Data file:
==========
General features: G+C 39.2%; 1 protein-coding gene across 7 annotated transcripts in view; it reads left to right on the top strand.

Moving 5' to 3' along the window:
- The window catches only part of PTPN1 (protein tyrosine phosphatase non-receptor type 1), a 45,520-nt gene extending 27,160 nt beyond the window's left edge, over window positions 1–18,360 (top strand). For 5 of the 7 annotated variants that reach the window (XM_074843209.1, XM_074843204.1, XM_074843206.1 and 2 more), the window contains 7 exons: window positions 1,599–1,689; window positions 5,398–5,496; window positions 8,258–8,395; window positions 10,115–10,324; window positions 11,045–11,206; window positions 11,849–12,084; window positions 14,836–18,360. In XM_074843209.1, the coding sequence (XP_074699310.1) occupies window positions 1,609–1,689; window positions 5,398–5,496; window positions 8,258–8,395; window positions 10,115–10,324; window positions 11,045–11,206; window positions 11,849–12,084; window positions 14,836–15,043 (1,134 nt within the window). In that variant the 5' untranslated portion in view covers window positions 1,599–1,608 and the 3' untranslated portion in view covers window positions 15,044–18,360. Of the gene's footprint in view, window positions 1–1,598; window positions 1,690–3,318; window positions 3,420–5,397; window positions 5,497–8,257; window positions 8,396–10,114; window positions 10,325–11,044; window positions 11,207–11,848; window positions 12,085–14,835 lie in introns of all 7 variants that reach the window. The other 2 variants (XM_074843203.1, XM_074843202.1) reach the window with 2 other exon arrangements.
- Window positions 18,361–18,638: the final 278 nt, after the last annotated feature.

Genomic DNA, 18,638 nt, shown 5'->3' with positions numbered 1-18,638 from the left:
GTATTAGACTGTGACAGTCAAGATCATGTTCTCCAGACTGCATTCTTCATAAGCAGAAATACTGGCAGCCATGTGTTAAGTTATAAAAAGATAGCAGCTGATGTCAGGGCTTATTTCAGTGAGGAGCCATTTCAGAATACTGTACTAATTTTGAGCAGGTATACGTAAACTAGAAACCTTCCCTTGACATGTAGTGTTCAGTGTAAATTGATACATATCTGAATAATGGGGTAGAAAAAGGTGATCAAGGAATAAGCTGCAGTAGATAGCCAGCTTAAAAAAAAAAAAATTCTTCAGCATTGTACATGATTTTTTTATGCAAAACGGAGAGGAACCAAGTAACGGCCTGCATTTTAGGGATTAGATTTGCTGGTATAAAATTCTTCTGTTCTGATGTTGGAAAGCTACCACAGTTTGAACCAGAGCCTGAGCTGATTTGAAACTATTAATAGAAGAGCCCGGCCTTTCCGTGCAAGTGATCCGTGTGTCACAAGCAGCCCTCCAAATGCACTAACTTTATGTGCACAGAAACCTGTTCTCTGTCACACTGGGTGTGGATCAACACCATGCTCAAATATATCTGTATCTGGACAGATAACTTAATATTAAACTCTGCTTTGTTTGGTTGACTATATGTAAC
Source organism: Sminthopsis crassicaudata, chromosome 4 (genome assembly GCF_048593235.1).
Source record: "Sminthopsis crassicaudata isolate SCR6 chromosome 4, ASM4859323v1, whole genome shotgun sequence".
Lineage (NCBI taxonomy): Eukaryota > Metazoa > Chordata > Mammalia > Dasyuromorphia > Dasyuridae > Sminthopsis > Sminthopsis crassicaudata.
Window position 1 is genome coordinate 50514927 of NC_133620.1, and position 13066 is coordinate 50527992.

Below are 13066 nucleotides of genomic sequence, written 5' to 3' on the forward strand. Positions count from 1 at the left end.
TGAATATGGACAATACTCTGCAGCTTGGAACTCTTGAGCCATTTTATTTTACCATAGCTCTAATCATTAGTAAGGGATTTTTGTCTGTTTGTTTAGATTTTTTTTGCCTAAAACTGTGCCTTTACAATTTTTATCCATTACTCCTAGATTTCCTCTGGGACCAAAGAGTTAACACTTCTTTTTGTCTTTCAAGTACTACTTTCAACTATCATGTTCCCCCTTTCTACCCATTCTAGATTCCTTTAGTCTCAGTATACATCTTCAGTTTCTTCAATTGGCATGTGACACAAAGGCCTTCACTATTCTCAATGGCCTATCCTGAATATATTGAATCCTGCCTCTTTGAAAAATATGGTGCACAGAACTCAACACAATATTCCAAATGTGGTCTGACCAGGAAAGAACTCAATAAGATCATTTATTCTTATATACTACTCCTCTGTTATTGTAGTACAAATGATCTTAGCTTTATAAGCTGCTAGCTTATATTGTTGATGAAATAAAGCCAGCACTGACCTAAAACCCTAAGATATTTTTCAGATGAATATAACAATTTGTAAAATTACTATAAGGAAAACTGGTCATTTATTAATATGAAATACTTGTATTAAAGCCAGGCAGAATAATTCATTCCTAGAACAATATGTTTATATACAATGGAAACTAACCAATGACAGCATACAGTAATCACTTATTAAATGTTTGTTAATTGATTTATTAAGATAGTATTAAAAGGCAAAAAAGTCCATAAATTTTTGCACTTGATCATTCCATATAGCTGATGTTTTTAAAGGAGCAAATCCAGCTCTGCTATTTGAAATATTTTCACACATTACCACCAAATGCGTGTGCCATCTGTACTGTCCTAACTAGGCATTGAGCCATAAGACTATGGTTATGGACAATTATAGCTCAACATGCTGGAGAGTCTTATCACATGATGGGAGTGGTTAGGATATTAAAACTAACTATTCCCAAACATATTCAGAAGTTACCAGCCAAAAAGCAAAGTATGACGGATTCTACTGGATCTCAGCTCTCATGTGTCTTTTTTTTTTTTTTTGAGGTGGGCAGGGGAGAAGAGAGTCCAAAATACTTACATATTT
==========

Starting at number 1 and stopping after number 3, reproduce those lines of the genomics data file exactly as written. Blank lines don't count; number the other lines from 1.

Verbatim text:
General features: G+C 39.2%; 1 protein-coding gene across 7 annotated transcripts in view; it reads left to right on the top strand.

Moving 5' to 3' along the window:
- The window catches only part of PTPN1 (protein tyrosine phosphatase non-receptor type 1), a 45,520-nt gene extending 27,160 nt beyond the window's left edge, over window positions 1–18,360 (top strand). For 5 of the 7 annotated variants that reach the window (XM_074843209.1, XM_074843204.1, XM_074843206.1 and 2 more), the window contains 7 exons: window positions 1,599–1,689; window positions 5,398–5,496; window positions 8,258–8,395; window positions 10,115–10,324; window positions 11,045–11,206; window positions 11,849–12,084; window positions 14,836–18,360. In XM_074843209.1, the coding sequence (XP_074699310.1) occupies window positions 1,609–1,689; window positions 5,398–5,496; window positions 8,258–8,395; window positions 10,115–10,324; window positions 11,045–11,206; window positions 11,849–12,084; window positions 14,836–15,043 (1,134 nt within the window). In that variant the 5' untranslated portion in view covers window positions 1,599–1,608 and the 3' untranslated portion in view covers window positions 15,044–18,360. Of the gene's footprint in view, window positions 1–1,598; window positions 1,690–3,318; window positions 3,420–5,397; window positions 5,497–8,257; window positions 8,396–10,114; window positions 10,325–11,044; window positions 11,207–11,848; window positions 12,085–14,835 lie in introns of all 7 variants that reach the window. The other 2 variants (XM_074843203.1, XM_074843202.1) reach the window with 2 other exon arrangements.